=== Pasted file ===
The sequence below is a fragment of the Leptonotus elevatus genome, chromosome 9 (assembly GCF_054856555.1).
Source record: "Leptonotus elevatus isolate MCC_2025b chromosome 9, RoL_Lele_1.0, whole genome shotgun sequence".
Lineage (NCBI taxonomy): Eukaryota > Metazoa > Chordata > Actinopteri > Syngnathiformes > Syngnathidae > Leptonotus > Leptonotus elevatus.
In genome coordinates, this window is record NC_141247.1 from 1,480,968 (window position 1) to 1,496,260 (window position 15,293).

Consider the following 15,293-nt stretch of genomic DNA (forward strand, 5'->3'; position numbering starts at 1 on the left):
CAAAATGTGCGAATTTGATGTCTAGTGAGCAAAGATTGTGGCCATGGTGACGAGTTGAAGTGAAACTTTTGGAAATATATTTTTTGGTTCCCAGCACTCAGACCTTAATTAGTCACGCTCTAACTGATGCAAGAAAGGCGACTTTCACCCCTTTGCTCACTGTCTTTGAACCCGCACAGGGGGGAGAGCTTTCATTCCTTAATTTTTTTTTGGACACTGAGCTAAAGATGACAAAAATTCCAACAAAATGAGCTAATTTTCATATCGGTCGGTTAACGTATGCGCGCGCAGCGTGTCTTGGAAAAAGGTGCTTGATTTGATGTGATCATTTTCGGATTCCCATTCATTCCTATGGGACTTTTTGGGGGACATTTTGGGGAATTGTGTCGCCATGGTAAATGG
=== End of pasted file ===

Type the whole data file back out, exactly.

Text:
The sequence below is a fragment of the Leptonotus elevatus genome, chromosome 9 (assembly GCF_054856555.1).
Source record: "Leptonotus elevatus isolate MCC_2025b chromosome 9, RoL_Lele_1.0, whole genome shotgun sequence".
Lineage (NCBI taxonomy): Eukaryota > Metazoa > Chordata > Actinopteri > Syngnathiformes > Syngnathidae > Leptonotus > Leptonotus elevatus.
In genome coordinates, this window is record NC_141247.1 from 1,480,968 (window position 1) to 1,496,260 (window position 15,293).

Consider the following 15,293-nt stretch of genomic DNA (forward strand, 5'->3'; position numbering starts at 1 on the left):
CAAAATGTGCGAATTTGATGTCTAGTGAGCAAAGATTGTGGCCATGGTGACGAGTTGAAGTGAAACTTTTGGAAATATATTTTTTGGTTCCCAGCACTCAGACCTTAATTAGTCACGCTCTAACTGATGCAAGAAAGGCGACTTTCACCCCTTTGCTCACTGTCTTTGAACCCGCACAGGGGGGAGAGCTTTCATTCCTTAATTTTTTTTTGGACACTGAGCTAAAGATGACAAAAATTCCAACAAAATGAGCTAATTTTCATATCGGTCGGTTAACGTATGCGCGCGCAGCGTGTCTTGGAAAAAGGTGCTTGATTTGATGTGATCATTTTCGGATTCCCATTCATTCCTATGGGACTTTTTGGGGGACATTTTGGGGAATTGTGTCGCCATGGTAAATGG